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Trees for Refugee Wellness

North Uganda, East Africa

Project Purpose
Trees for Refugee Wellness

Location

The refugee area of concern lies in Arua district, 500 km NW of Kampala, Uganda’s capital. The settlements are called Rhino Camp Refugee Settlement and Imvepi Refugee Settlement which have a population of 170,000. The settlements are near the River Nile from where water was initially trucked.

Aim

Groundwater

Recharge

Increase in

Green Cover

Generation of

Rural Employment

Conservation of

Water Table

Helping Refugee
Schools

Why Trees?
Approximately one million refugees from South Sudan are residing in Northern Uganda, accommodated in a refugee settlements in an extensive area of wooded savannah. They are allocated small areas of land - 50x50m - and raise food for themselves and receive some rations. They source their wood fuel, building poles and other needs from the surrounding vegetation. The influx of these refugees into northern Uganda has steeply increased pressure on the natural environment. It is critical to find ways to meet the demand for natural resources. The demand for woody vegetation for fuel, building and the clearing of woody vegetation to create space for newcomers is progressively degrading the semi-arid landscapes of northern Uganda and creating tension between host communities and refugees. If left to simmer, this could escalate into a conflict of its own with further widespread loss of trees and other damage to the environment.
In this delicate setting, researchers set out to understand how deforestation and the emerging wood-fuel shortage in and around the refugee settlements in Arua District might be addressed. Lalisa Duguma, Judith Nzyoka, Clement Okia, Cathy Watson and Charles Ariani found that about 84% of respondents perceived that environmental degradation was taking place. The respondents cited significant causes as cutting of trees for firewood, burn bricks and extraction of timber and poles for construction.
Almost 60% of the tree cover has been depleted in and around settlements over the last 2–4 years. Despite a current high reliance on native species, the communities express a strong preference for exotic species, particularly teak, neem and eucalyptus. The report noted that, ‘The selection of species for planting [needs to consider] the immediate needs of the communities and the agroecological matching of the selected species to the local context. The refugees said they wanted to give back to the land that had offered them a second home but felt they lacked the capacity to do so.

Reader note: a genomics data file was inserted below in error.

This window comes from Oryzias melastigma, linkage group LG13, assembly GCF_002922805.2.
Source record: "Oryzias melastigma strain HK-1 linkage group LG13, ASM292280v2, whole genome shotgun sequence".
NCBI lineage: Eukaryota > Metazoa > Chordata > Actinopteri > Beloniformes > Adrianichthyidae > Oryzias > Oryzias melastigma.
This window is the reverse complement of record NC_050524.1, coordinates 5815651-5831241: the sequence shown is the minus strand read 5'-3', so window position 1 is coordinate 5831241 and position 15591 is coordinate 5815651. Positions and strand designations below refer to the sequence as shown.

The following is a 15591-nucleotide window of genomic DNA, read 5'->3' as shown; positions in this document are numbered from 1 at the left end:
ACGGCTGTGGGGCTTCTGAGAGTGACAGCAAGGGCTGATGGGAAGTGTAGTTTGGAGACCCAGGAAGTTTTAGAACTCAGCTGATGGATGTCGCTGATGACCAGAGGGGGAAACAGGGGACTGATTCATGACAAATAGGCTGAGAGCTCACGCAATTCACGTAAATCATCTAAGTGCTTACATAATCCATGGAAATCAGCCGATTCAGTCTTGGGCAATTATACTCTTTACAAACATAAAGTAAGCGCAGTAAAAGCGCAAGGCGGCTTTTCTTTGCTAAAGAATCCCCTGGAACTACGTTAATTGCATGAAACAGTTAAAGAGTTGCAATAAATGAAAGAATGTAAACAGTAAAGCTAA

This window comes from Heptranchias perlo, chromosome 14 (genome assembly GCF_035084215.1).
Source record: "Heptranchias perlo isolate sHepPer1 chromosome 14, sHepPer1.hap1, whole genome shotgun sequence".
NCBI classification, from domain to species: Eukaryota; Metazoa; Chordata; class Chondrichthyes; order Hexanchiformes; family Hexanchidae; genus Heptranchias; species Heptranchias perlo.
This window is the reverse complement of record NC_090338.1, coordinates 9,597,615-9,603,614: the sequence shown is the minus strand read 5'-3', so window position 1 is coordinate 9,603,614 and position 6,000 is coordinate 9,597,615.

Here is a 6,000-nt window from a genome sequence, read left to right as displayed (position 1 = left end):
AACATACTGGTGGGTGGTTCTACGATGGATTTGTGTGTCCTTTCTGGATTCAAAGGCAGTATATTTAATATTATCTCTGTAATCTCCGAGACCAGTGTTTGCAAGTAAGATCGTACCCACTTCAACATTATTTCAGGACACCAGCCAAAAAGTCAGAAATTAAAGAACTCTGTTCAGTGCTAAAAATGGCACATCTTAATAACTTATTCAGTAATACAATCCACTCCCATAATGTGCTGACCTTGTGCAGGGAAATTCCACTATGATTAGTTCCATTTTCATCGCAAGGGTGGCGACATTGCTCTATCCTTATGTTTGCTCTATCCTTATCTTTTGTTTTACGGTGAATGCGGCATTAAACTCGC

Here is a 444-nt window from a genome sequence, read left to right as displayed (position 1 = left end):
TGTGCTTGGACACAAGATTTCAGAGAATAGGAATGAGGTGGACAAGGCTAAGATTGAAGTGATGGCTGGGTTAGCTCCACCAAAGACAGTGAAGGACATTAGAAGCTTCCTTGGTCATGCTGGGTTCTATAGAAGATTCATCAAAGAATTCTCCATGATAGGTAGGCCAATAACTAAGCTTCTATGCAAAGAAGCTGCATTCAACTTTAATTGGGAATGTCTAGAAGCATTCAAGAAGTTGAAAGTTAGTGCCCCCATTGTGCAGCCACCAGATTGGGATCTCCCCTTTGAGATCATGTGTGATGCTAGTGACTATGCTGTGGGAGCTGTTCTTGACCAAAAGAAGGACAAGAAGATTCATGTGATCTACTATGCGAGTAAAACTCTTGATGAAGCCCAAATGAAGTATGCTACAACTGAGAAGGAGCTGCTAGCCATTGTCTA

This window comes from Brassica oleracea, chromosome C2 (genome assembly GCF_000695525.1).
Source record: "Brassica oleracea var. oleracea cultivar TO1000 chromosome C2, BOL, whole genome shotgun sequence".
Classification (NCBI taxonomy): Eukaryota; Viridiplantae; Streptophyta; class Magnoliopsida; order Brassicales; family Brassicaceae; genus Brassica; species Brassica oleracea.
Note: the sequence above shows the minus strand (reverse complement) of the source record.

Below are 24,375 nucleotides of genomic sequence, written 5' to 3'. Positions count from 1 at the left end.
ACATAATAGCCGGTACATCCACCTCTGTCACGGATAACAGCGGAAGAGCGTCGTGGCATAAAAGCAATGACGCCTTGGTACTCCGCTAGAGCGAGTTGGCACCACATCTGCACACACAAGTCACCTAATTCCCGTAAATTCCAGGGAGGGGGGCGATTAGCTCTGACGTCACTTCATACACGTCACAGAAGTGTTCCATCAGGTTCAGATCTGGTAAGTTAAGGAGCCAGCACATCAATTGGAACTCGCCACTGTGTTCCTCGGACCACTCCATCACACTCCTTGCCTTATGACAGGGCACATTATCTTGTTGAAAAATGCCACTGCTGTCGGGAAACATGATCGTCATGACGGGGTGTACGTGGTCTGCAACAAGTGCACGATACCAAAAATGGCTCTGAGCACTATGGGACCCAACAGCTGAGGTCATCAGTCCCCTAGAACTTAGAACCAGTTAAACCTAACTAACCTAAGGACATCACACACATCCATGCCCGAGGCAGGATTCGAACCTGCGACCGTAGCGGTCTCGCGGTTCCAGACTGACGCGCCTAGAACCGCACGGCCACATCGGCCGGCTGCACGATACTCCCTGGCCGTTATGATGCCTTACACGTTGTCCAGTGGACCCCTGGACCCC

Social Impact
The plantation project will help refugees and local communities meet their needs while reducing conflict over natural resources and pressure on the environment. In homes where such tree planting has been done, the contrast with other homes is stark. Bare ground is now vegetated, and refugees are able to source poles (for sale and building) from trees that coppice. They also source more of their firewood needs from their own plots. Fast growing fruit trees like Papaya and Jackfruit are already producing. Less tangible benefits are: shade (the number one reason that refugees cite for planting trees); wind break and protection from violent weather (wind can remove roofs); improved soil; and fodder for small livestock. The project has dispelled the thinking that refugees feel temporary and will not plant trees. The nursery provides employment, and there will be a ripple effect as people who plant trees in this project send out eTreeCertificates™ to their friends across the world, spreading awareness. The project would raise, transport, and enable the planting of 50,000 trees at several schools. All of these sites are currently treeless and a harsh environment for learning, sport, games and even resting. Most schools in the settlement are fenced, which would protect the trees from livestock and fire. This will allow planting some long-duration species like mahogany, which will be protected in this fenced, managed setting. In large school compounds, we can enable the plantation of approximately 500 trees per school/playground mostly on boundaries but also in small corner orchards. Shade trees will be strategically placed around the school to shield it from the Sun. The schools have iron sheet roofs and heat up dramatically, creating high temperatures that are a challenge for teaching and learning. These trees will help in regreening the area, providing the refugees with an enhanced environment, shade and resting area, fruits for consumption and improved socio-economic health. The consumption of fruit is far below recommended daily amounts for both refugee and local children. Rainfall is 900-1200 mm, a year and tree growth rates are high (with the exception of indigenous hardwoods). Regreening is visible within one rainy season.

Tree Species
  • Neem
    Common Name
    Neem

    Botanical Name
    Azadirachta indica
  • Drumstick
    Common Name
    Drumstick

    Botanical Name
    Moringa oleifera
  • Papaya
    Common Name
    Papaya

    Botanical Name
    Carica papaya
  • Siris
    Common Name
    Siris

    Botanical Name
    Albizia Lebbeck
  • Burma drek
    Common Name
    Burma drek

    Botanical Name
    Melia spp.
  • Kassod
    Common Name
    Kassod

    Botanical Name
    Senna siamea
  • White Teak
    Common Name
    White Teak

    Botanical Name
    Gmelina arborea
  • Wild Tamarind
    Common Name
    Wild Tamarind

    Botanical Name
    Leucaena leucocephala
  • Jackfruit
    Common Name
    Jackfruit

    Botanical Name
    Artocarpus heterophyllus
  • Mango
    Common Name
    Mango

    Botanical Name
    Mangifera indica
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